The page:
Table of Contents


Intro

This post walks through using GitLab CI’s Kubernetes Cluster feature to deploy built container images to Kubernetes.

This is an update to my old guide which uses the in GitLab 10.3 deprecated Kubernetes integration feature, see: GitLab + Kubernetes: Perfect Match for Continuous Delivery with Container.

NOTE

Please check the requirements before beginning.

Requirements

NOTE

In this post the Kubernetes Namespace presentation-gitlab-k8s will be used for “everything”. If you want to use your own, be sure to replace presentation-gitlab-k8s Namespace in the example fiels and / or snippets in the post.

GitLab CI Kubernetes Cluster Feature

The GitLab CI Kubernetes Cluster feature is the successor of the deprecated and beginning with 10.3d disabled Kubernetes project integration. Thankfully it is “100%” backwards compatible.

Though I have to note that I find it a bit “mehh” that you can only create/add one Kubernetes cluster in the GitLab community edition (CE).

Step 1 - Download and “import” example Repository

The repository with the files used in this blog post are available on GitHub: galexrt/presentation-gitlab-k8s. You can use the GitLab repository import functionality to import the repository. If you imported the repository into your GitLab, you should already see GitLab CI begin to do it’s work, but fail on the release_upload and at latest on the deploy_dev task, as you shouldn’t have the Kubernetes integration configured and activated before you even read the post yet ;)

NOTE

If you have now/already imported the repository, jump to Step 2 - Get ServiceAccount Token from Kubernetes-

When creating the repository, keep it empty! Don’t add a README or anything at all to it. Go ahead and clone my repository with the files locally. To import the repository the remote needs to be changed. For this we run the following commands:

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$ git clone https://github.com/galexrt/presentation-gitlab-k8s.git
$ cd presentation-gitlab-k8s
# Change the remote of the repository
$ git remote set-url origin YOUR_GITLAB_PROJECT_URL
# Now to push/"import" the repository run:
$ git push -u origin master

In the end it should have been successful and when navigating to the repository in the GitLab, you should see the files in the repository. If you have problems with importing the repository, please see this Stackoverflow post: https://stackoverflow.com/a/20360068/2172930.

Now we can begin with the GitLab Kubernetes integration.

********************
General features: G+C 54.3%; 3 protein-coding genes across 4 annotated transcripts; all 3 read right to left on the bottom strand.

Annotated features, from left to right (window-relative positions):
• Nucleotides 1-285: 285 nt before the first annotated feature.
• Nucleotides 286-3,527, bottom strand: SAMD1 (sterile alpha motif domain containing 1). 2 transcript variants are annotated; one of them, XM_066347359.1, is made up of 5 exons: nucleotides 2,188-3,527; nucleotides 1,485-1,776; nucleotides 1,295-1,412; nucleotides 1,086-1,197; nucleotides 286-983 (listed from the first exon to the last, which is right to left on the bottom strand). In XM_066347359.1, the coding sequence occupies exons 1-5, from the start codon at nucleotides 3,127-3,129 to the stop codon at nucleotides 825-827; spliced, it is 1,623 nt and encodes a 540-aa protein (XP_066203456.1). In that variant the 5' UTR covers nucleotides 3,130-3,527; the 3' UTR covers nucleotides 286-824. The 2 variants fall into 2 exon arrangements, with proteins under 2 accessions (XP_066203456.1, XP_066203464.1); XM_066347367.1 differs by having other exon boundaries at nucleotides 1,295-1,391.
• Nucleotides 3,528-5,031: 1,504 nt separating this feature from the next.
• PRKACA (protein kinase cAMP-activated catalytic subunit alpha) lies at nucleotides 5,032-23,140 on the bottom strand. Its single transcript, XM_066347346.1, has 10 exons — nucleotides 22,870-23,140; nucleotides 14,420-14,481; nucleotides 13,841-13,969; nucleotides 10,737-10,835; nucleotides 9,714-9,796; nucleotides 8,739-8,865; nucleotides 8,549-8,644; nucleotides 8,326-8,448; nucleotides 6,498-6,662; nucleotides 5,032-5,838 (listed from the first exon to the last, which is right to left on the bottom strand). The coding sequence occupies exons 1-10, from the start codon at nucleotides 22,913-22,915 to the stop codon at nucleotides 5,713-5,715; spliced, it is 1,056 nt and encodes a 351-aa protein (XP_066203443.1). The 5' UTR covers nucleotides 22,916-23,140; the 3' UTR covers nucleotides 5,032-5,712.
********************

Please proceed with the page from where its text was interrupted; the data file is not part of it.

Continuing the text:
Step 2 - Get a ServiceAccount Token from Kubernetes

Before continuing, make sure that the Namespace for the example files of the repository exist by running:

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kubectl create ns presentation-gitlab-k8s

For the GitLab Kubernetes integration a ServiceAccount token is needed. The ServiceAccount token is used during environment builds, builds by which an environment should be deployed, by the GitLab CI Runner to connect and authenticate with your Kubernetes cluster and apply the manifests.

The GitLab documentation has an example for creating a ServiceAccount with the necessary permissions though I would not recommed to use it. Because it is very open permissions-wise, as it uses the cluster-admin ClusterRole on a cluster-wide scope. This basically grants the person that has the ServiceAccount token full access to the Kubernetes cluster, which I personally do not recommend!

The following snippet is a ServiceAccount with a Role and RoleBinding, which means that the ServiceAccount only gets the permissions of the Role gitlab-ci in the presentation-gitlab-k8s Namespaces the RoleBinding exists in. This allows for fine grained control to which the ServiceAccount has access to, so that if you need to deploy to more than one Namespace you can simply create the Role and RoleBinding to be in another Namespace while leaving the namespace: field in the subjets: list as is targeting the ServiceAccount in the Namespace the token is used from.

FILE gitlab-ci/rbac.yaml

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---
apiVersion: v1
kind: ServiceAccount
metadata:
  name: gitlab-ci
  namespace: presentation-gitlab-k8s
---
kind: Role
apiVersion: rbac.authorization.k8s.io/v1
metadata:
  namespace: presentation-gitlab-k8s
  name: gitlab-ci
rules:
- apiGroups: [""]
  resources: ["*"]
  verbs: ["*"]
- apiGroups: ["apps"]
  resources: ["*"]
  verbs: ["*"]
- apiGroups: ["batch"]
  resources: ["*"]
  verbs: ["*"]
- apiGroups: ["extensions"]
  resources: ["*"]
  verbs: ["*"]
- apiGroups: ["autoscaling"]
  resources: ["*"]
  verbs: ["*"]
---
kind: RoleBinding
apiVersion: rbac.authorization.k8s.io/v1
metadata:
  name: gitlab-ci
  namespace: presentation-gitlab-k8s
subjects:
- kind: ServiceAccount
  name: gitlab-ci
  namespace: presentation-gitlab-k8s
roleRef:
  kind: Role
  name: gitlab-ci
  apiGroup: rbac.authorization.k8s.io

NOTE

It is highly recommended to have a separate ServiceAccount for each application accessing the Kubernetes API! Another project should always get its own token, so in the access logs it can be better seen which token has been (mis-)used.

Should you experience issues creating the ClusterRole(Binding) / Role(Binding) object, and you are on GKE or other Kubernetes as a Service platforms, please take a look at this GitHub issue: GitHub coreos/prometheus-operator RBAC on GKE - extra step needed #357.

In my case even if it not the best way, I’ll go with the default ServiceAccount created in the namespace where I will run the application. For that I check what Secrets exist, then get the secret and base64 decode it.

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$ kubectl get -n presentation-gitlab-k8s secret
NAME                    TYPE                                  DATA   AGE
default-token-2kmsr     kubernetes.io/service-account-token   3      3m11s
gitlab-ci-token-jlc58   kubernetes.io/service-account-token   3      118s
$ kubectl get -n presentation-gitlab-k8s secret gitlab-ci-token-jlc58 -o yaml